If you forgive the travel into Greek mythology for a moment, I'd like you to meet Apollo and Artemis. Two symbols that stand as a profound contradiction. Apollo, the god of reason, logic, and order, contrasts sharply with his twin sister Artemis, the goddess of the wild, creativity, and intuition. A distinction I remember well through my studies of art history, just as much as in the shaping of contemporary culture.
This same metaphor extends into the modern world, where Apollo stands at the helm of those concrete traditional, data-driven approaches, where dark suits, jackets and serious faces abound; while Artemis embodies a more fluid, imaginative, and boundary-defying way of thinking, traditionally paired with converse sneakers and a t shirt. But should they be?
In a world brimming with Apollonian logic, there lies a largely uncharted territory - a place where creativity reigns and conventional boundaries dissolve.
Welcome to the Artemisian Blueprint.
Where right-brain thinking meets strategic prowess, offering an innovative lens through which to view and solve complex challenges across diverse sectors, from Defence to sustainability, and beyond.
Why Artemis? Why Now?
The goddess is untamed, the wild essence of creativity and the unbridled potential of imagination. In a business context, this translates to a daring approach that doesn't just push the envelope but reimagines it entirely. A risk some fear to face.
Imagine a strategy meeting in a national security context, where instead of traditional risk assessments and tactical discussions, someone brings in a narrative designer from a leading video game company.
Not in the Artemisian world. Here, the designer's understanding of storytelling, virtual environments, and engaging the audience can offer fresh perspectives on tactical training and simulation. It's about stepping out of the echo chamber and inviting the unconventional into the conversation.
In addressing climate change, the Artemisian Blueprint doesn't just lean on data and doom-laden projections. It's about harnessing the power of boundary-less perspectives that not only informs but emotionally resonates, driving toward action and change through unexplored territories.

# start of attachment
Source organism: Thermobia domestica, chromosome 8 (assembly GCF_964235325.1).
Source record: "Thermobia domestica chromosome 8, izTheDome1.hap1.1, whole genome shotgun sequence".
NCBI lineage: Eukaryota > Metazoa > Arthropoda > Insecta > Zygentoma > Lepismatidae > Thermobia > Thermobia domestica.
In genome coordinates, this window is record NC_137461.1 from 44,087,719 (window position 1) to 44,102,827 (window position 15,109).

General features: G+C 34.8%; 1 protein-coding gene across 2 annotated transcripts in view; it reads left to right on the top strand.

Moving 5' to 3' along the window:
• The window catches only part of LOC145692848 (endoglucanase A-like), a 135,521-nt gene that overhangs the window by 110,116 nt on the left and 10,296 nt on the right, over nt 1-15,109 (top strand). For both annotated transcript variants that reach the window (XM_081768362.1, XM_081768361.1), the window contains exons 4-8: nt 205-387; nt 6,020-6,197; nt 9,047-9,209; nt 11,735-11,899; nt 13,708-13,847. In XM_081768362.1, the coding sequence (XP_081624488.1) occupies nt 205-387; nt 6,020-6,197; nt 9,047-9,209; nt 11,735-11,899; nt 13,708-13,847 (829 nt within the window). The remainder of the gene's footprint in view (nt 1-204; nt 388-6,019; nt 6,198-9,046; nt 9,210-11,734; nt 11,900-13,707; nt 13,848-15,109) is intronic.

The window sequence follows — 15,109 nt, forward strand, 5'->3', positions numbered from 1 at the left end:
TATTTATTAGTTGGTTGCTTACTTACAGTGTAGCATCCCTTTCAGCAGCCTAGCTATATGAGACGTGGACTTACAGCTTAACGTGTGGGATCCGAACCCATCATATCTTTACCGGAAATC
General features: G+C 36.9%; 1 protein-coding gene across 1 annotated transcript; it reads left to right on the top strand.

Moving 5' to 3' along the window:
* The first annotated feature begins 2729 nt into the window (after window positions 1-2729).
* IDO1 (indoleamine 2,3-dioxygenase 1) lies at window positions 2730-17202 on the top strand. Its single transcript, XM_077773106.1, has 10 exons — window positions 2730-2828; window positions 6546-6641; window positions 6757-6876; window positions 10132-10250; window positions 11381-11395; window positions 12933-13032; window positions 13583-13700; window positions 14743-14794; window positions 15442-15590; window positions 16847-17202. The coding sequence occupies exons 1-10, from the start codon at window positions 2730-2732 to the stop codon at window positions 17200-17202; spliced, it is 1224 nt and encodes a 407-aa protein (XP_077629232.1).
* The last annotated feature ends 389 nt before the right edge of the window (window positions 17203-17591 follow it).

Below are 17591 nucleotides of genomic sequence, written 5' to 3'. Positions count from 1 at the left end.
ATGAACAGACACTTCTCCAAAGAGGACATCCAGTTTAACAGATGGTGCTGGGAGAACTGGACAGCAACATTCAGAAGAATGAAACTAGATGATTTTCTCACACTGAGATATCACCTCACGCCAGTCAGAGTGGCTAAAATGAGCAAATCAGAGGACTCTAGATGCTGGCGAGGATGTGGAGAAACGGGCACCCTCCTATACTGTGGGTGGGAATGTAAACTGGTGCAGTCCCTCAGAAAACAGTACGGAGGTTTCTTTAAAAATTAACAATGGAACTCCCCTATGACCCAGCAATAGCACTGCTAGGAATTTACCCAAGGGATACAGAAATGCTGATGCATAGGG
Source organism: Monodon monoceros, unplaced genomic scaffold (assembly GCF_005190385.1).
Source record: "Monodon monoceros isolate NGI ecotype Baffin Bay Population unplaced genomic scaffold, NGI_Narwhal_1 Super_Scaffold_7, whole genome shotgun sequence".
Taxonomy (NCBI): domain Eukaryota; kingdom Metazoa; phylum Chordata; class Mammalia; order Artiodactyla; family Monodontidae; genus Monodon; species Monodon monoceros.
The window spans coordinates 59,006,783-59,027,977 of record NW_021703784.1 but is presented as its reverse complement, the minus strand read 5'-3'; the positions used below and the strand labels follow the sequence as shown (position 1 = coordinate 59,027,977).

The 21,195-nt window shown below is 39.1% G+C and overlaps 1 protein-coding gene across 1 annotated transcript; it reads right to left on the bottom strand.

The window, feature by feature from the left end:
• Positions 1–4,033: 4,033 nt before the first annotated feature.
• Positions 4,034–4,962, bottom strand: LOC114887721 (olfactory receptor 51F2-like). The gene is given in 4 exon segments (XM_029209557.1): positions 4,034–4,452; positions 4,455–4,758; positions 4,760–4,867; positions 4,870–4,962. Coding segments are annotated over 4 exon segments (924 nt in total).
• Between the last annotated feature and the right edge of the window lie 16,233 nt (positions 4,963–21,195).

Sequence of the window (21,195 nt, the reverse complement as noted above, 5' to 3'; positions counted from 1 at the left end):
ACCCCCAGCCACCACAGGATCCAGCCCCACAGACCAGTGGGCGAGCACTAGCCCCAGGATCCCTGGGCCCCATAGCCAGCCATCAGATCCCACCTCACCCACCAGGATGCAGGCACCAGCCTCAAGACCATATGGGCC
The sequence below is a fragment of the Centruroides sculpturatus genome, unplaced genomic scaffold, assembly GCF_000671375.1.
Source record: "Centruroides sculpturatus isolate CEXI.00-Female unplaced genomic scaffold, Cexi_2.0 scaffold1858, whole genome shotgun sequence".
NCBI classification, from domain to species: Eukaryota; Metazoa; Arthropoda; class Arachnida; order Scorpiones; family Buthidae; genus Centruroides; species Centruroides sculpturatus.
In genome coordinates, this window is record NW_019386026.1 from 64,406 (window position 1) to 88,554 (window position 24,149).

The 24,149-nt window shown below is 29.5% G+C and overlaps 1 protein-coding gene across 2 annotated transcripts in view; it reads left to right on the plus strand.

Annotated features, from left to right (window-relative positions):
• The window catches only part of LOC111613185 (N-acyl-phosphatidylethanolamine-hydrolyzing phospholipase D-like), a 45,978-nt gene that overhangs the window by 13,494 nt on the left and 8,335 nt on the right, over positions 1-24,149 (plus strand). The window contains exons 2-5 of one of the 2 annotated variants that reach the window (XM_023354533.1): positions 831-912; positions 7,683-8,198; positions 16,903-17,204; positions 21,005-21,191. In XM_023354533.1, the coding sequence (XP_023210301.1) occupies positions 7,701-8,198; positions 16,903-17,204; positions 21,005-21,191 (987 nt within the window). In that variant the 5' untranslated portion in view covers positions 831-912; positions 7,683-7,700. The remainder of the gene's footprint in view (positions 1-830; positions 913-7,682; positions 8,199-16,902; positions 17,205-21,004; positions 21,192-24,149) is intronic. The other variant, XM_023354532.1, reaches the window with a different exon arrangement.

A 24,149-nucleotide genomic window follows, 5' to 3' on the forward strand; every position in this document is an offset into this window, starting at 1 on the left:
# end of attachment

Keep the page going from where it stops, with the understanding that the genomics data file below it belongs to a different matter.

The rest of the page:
Similarly, in the fintech and insurance sectors, this blueprint challenges the norm. It's not just about algorithms and actuarial tables; it's about understanding the human story behind the numbers. It's about reimagining customer experience, blending technology with empathy - creating systems that don't just process claims but understand the stories behind them.
It's about seeing the problems that aren't visible, the upside-down mirror images, and the titled head view of the world to see a perspective that has always been there - you just hadn't looked for it.
In public policy, for example, applying this blueprint might mean looking at social problems through the lens of behavioural science and psychology. Seeing where policies should be focussed in entirely new areas, with new approaches by understanding that everything is fictional, and therefore changeable. Where traditional obstacles dissolve because we collectively chose for them to do so.
In a world that's increasingly homogenised, the ability to think differently isn't just nice - it's essential.
Businesses, government departments, agencies, and organisations that adopt this mindset are more likely to innovate, to lead, and to inspire.
The Artemisian model challenges these norms, suggesting that a creative, less conventional approach could be the key to overcoming current limitations.
As a starting point - here are a few pitfalls to avoid with traditional thinking:
- Over-Reliance on Data Analytics: Missing the Human Element